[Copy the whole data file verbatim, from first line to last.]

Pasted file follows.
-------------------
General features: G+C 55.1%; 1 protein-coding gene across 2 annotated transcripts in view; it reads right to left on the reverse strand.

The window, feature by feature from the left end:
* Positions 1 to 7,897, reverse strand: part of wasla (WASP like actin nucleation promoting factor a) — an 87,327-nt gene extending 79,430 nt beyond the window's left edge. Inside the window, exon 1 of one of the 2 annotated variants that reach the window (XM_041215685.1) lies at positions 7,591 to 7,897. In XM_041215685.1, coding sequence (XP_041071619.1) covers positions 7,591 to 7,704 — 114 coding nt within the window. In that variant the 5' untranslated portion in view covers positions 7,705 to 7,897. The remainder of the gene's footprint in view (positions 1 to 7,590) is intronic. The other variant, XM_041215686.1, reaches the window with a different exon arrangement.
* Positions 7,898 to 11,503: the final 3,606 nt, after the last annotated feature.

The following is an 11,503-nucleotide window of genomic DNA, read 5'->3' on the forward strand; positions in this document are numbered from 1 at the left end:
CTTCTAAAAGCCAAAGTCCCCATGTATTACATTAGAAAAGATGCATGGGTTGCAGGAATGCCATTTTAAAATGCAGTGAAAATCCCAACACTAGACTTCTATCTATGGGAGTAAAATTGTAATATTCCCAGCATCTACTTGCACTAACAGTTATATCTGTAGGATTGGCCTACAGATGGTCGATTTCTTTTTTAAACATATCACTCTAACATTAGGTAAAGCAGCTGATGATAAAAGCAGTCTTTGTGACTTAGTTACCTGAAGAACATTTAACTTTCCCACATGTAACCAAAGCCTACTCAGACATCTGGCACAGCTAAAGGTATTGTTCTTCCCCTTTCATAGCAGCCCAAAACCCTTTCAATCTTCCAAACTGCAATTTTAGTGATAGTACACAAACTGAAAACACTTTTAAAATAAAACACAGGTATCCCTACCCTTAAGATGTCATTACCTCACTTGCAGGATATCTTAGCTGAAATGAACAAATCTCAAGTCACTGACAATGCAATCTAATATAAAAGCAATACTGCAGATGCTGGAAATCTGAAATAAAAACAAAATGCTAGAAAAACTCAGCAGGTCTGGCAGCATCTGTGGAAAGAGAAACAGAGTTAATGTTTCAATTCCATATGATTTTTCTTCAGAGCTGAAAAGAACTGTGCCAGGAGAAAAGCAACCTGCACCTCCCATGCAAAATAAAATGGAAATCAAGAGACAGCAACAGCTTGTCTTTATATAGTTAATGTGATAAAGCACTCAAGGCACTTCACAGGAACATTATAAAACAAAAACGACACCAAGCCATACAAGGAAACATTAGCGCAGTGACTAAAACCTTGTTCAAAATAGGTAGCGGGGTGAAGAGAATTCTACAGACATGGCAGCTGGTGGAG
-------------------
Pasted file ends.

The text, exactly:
General features: G+C 55.1%; 1 protein-coding gene across 2 annotated transcripts in view; it reads right to left on the reverse strand.

The window, feature by feature from the left end:
* Positions 1 to 7,897, reverse strand: part of wasla (WASP like actin nucleation promoting factor a) — an 87,327-nt gene extending 79,430 nt beyond the window's left edge. Inside the window, exon 1 of one of the 2 annotated variants that reach the window (XM_041215685.1) lies at positions 7,591 to 7,897. In XM_041215685.1, coding sequence (XP_041071619.1) covers positions 7,591 to 7,704 — 114 coding nt within the window. In that variant the 5' untranslated portion in view covers positions 7,705 to 7,897. The remainder of the gene's footprint in view (positions 1 to 7,590) is intronic. The other variant, XM_041215686.1, reaches the window with a different exon arrangement.
* Positions 7,898 to 11,503: the final 3,606 nt, after the last annotated feature.

The following is an 11,503-nucleotide window of genomic DNA, read 5'->3' on the forward strand; positions in this document are numbered from 1 at the left end:
CTTCTAAAAGCCAAAGTCCCCATGTATTACATTAGAAAAGATGCATGGGTTGCAGGAATGCCATTTTAAAATGCAGTGAAAATCCCAACACTAGACTTCTATCTATGGGAGTAAAATTGTAATATTCCCAGCATCTACTTGCACTAACAGTTATATCTGTAGGATTGGCCTACAGATGGTCGATTTCTTTTTTAAACATATCACTCTAACATTAGGTAAAGCAGCTGATGATAAAAGCAGTCTTTGTGACTTAGTTACCTGAAGAACATTTAACTTTCCCACATGTAACCAAAGCCTACTCAGACATCTGGCACAGCTAAAGGTATTGTTCTTCCCCTTTCATAGCAGCCCAAAACCCTTTCAATCTTCCAAACTGCAATTTTAGTGATAGTACACAAACTGAAAACACTTTTAAAATAAAACACAGGTATCCCTACCCTTAAGATGTCATTACCTCACTTGCAGGATATCTTAGCTGAAATGAACAAATCTCAAGTCACTGACAATGCAATCTAATATAAAAGCAATACTGCAGATGCTGGAAATCTGAAATAAAAACAAAATGCTAGAAAAACTCAGCAGGTCTGGCAGCATCTGTGGAAAGAGAAACAGAGTTAATGTTTCAATTCCATATGATTTTTCTTCAGAGCTGAAAAGAACTGTGCCAGGAGAAAAGCAACCTGCACCTCCCATGCAAAATAAAATGGAAATCAAGAGACAGCAACAGCTTGTCTTTATATAGTTAATGTGATAAAGCACTCAAGGCACTTCACAGGAACATTATAAAACAAAAACGACACCAAGCCATACAAGGAAACATTAGCGCAGTGACTAAAACCTTGTTCAAAATAGGTAGCGGGGTGAAGAGAATTCTACAGACATGGCAGCTGGTGGAG